July 1, 2019

July 2019: And … breathe!

Do you sometimes feel like you are running around from one thing to the next? And do you sometimes feel your little one’s social life is even busier than yours? When there is no break for anyone and everyone’s in a rush, you can expect break-downs of various kinds, from temper tantrums (in younger children) all the way to panic attacks (in older ones). It’s a terrible thing to witness and, as the responsible grown-up, you often end up feeling powerless.

In our round-up this month, we focus on books that can help you and your child slow down, focus and take a breath. There are lots of benefits in practising yoga and mindfulness with even very young kids. It’s good for their flexibility, their overall motor skills, their balance, but also their mental well-being, since it can be used as either a release of pent-up energy or as an opportunity to calm down. Any story time can be turned into yoga time as long as the story features some animals (lion pose! downward dog pose! cat pose! You name it!), and you can always add in the odd tree or mountain. Of course, you’ll have to get down on the floor yourself and strike those poses too. For a brilliant guide to doing yoga with kids of various ages, try Yoga Fun for Toddlers, Children and You by Juliet Pegrum. The website Flow and Grow Kids Yoga (https://www.flowandgrowkidsyoga.com/kids-yoga-poses/) also has some great pose breakdowns to help you along.

Little ones will love ‘doing’ the Yoga Babies (Ferne Cotton and Sheena Dempsey) with you, and the now-classic My Daddy is a Pretzel (Baron Baptiste and Sophie Fatus) should also be a hit. If you are feeling more philosophical than physical, give ABC Mindful Me a go. Christiane Engel’s simple rhyme and bright illustrations will take you and your kid on an alphabetical journey from ‘Awareness’ to ‘Zen’ and give you lots of food for thought.

Knowing your feelings and being able to correctly identify them is the first step towards mental wellbeing, and books such as Making Faces: A First Book of Emotions (for babies and toddlers), Todd Parr’s The Feelings Book (from age 3+) or Mary Hoffman and Ros Asquith’s Great Big Book of Feelings is a good place to start, before moving on to more focussed titles such as Calm, Mindfulness for Kids by Wynne Kinder (from age 6) or The Unworry Book by Alice James and Stephen Moncrieff (9+). In those last two books, you will find plenty of explanations on how anxiety works and plenty of tips on what you can do about it, from mindful eating to creating mandalas. Finally, Sitting Still Like a Frog (Eline Snel and Marc Boutavant) is a brilliant resource for parents, with guided meditations (on a CD, as MP3 files and printed text) and mindfulness games for kids aged 5–12. There is also a very useful activity book to go with it.

So, this summer why not take a break, take a book … and breathe!

Juliette Saumande (juliettesaumande.blogspot.ie), a children’s book writer whose latest title, My Little Album of Dublin, is illustrated by Tarsila Krüse and published by The O’Brien Press.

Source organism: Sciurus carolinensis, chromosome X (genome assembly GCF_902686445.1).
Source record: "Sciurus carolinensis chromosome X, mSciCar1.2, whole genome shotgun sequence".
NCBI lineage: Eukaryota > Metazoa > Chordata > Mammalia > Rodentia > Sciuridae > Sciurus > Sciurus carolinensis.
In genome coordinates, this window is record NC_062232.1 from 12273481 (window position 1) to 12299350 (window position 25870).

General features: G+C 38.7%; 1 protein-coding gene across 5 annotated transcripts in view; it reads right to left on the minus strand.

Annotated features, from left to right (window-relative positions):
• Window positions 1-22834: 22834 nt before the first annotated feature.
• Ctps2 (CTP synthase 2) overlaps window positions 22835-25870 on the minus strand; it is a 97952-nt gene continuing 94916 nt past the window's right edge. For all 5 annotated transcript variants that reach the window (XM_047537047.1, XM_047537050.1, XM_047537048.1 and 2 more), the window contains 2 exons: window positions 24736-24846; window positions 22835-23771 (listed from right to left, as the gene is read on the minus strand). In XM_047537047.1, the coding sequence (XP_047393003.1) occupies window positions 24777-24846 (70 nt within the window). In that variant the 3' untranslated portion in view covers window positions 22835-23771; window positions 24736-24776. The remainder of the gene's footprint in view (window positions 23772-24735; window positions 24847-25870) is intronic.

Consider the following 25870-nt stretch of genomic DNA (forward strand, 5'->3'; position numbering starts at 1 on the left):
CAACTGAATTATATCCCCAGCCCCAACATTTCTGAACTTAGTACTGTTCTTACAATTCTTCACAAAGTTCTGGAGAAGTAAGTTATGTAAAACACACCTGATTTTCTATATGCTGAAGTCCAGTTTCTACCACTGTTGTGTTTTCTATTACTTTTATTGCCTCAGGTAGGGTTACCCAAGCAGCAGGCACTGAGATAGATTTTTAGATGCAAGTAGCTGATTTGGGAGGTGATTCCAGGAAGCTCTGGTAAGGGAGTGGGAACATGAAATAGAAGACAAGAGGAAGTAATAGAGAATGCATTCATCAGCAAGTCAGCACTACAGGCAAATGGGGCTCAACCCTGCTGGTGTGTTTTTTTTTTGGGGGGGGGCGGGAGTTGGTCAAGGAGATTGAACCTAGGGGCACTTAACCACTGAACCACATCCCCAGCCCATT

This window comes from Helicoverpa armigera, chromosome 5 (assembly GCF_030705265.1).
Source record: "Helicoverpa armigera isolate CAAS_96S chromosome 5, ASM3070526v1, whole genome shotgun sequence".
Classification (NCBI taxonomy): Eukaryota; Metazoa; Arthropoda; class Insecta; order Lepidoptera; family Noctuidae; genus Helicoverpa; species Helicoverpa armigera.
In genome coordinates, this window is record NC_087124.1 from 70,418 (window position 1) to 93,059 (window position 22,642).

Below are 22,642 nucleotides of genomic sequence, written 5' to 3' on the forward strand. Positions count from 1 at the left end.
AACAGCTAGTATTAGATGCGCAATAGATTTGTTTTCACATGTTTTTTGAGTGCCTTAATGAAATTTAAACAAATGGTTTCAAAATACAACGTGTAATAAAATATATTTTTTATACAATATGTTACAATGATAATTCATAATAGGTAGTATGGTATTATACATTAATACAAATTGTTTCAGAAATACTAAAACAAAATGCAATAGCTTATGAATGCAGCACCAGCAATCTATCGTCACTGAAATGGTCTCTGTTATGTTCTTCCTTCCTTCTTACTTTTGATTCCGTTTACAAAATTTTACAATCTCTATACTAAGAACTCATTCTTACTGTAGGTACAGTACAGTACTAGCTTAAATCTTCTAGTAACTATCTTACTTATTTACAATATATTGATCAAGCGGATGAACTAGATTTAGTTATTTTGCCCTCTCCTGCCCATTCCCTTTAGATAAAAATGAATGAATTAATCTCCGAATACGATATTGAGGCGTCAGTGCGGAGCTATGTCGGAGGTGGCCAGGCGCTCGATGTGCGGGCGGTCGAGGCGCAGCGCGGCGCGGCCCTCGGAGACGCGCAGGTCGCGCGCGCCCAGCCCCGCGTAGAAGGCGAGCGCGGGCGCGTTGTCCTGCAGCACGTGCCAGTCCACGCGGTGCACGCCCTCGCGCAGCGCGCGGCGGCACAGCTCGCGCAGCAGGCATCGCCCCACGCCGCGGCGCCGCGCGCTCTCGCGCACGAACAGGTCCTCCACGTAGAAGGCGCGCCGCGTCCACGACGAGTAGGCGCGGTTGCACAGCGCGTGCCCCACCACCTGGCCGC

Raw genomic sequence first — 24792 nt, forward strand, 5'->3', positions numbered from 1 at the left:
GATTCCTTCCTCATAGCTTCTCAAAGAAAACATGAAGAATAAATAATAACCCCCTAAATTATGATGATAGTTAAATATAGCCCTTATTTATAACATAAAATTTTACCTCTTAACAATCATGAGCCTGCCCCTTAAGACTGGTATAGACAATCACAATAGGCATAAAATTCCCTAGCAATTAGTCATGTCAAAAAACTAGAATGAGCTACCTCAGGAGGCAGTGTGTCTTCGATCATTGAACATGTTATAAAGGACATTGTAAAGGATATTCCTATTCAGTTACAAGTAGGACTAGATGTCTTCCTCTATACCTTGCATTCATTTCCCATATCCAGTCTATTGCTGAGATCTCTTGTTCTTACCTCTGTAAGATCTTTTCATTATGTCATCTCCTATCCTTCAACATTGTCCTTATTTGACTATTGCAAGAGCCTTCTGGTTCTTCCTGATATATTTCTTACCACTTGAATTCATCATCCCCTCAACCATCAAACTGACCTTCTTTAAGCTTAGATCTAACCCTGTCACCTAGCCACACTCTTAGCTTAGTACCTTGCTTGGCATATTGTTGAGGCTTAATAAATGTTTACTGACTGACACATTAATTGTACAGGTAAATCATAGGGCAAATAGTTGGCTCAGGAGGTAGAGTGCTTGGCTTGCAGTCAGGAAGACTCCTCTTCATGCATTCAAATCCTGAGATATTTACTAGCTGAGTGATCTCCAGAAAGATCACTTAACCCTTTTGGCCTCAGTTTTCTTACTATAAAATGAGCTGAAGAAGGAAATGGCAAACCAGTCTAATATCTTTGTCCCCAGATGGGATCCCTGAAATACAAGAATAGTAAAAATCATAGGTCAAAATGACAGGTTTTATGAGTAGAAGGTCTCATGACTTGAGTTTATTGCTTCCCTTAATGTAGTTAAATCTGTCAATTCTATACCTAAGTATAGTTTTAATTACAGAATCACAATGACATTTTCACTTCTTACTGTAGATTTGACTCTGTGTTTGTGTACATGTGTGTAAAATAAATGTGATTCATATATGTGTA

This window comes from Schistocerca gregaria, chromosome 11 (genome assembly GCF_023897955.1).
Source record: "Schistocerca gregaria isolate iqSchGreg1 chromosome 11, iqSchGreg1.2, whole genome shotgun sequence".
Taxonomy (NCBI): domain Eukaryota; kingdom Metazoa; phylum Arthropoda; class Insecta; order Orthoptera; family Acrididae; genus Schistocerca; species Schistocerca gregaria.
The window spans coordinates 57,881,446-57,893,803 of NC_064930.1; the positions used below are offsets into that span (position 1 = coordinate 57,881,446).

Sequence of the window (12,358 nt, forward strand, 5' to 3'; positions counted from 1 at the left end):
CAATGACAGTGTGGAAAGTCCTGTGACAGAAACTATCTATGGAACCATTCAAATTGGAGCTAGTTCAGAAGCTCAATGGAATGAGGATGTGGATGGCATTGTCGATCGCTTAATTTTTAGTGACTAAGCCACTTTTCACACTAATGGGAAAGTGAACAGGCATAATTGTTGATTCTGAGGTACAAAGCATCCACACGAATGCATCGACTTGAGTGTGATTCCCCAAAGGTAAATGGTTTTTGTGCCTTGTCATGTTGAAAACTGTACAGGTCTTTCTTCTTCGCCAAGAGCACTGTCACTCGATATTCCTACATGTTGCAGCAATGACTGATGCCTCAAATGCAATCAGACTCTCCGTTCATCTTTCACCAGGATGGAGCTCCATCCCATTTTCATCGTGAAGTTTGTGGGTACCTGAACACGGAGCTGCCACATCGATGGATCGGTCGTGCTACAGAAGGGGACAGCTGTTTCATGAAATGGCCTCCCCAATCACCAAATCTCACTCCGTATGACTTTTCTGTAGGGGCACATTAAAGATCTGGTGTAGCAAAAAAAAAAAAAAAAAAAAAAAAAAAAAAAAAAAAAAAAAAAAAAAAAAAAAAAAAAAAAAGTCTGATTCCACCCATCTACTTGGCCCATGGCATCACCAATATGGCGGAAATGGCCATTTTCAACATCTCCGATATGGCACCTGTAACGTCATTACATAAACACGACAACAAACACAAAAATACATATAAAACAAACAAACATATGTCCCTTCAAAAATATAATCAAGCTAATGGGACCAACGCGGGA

ABC Mindful Me by Christiane Engel, Quarto, 36pp, ISBN 9781633225107

From ‘Awareness’ to ‘Zen’ these twenty-six very short, brightly illustrated rhymes will help engage in conversation with your little one about their emotions. Read it in one go or use it as a how-to guide to shed light on specific issues and pick up some good tips along the way for understanding your feelings, gauging your energy levels and appreciating that it’s ‘a joy to be alive.’ (Age 2+)

My Daddy is a Pretzel by Baron Baptiste, illustrated by Sophie Fatus, Barefoot Books, 48pp, ISBN 9781846868993

‘Niki says her mommy is a gardener. Sometimes my daddy is a tree. Sita’s mommy is a marine biologist. Sometimes my daddy is a fish.’ This fun, whimsical book combines stunning illustration with clear, simple text to introduce very young readers to a range of postures and link those up to everyday situations and contexts. This is one to try together, before letting older readers use it by themselves whenever they feel the need to stretch, breathe or energise. (Ages 4–7)

Calm, Mindfulness for Kids by Wynne Kinder, DK Publishing, 72pp, ISBN 9781465470904

A clear, accessible and fun guide to taking a break from a busy schedule or an anxious patch, Calm is full of simple ideas and tips for kids and includes some guidance for parents, too. Learn how to focus, to pay attention to your senses, to zero in on the present, and more, through simple exercises as well as some cool crafts, like the glitter jar, the gratitude paper chain or the breathing buddies. (Age 6+)

The Unworry Book by Alice James and Stephen Moncrieff, Usborne, 96pp, ISBN 9781474950770

Part guide to the science of stress and anxiety, part toolkit packed full of tips and techniques, this is an excellent write-in book to be used by the worrier in your life. It will give them a chance to honestly lay down their fears in the worry diary, as well as provide clever ‘emergency calm-down’ methods ranging from mindful observation to mindful colouring, creative writing and more. Highly recommended. (Age 9+)

For more reviews check out Inis magazine which is published by Children’s Books Ireland, the national children’s books organisation whose vision is an Ireland in which books are central to every child’s life.

More? Try These

Watch – Ollie

Watch – Ollie

Listen – CAKE

Listen – CAKE

Play – Nelly & Nora

Play – Nelly & Nora


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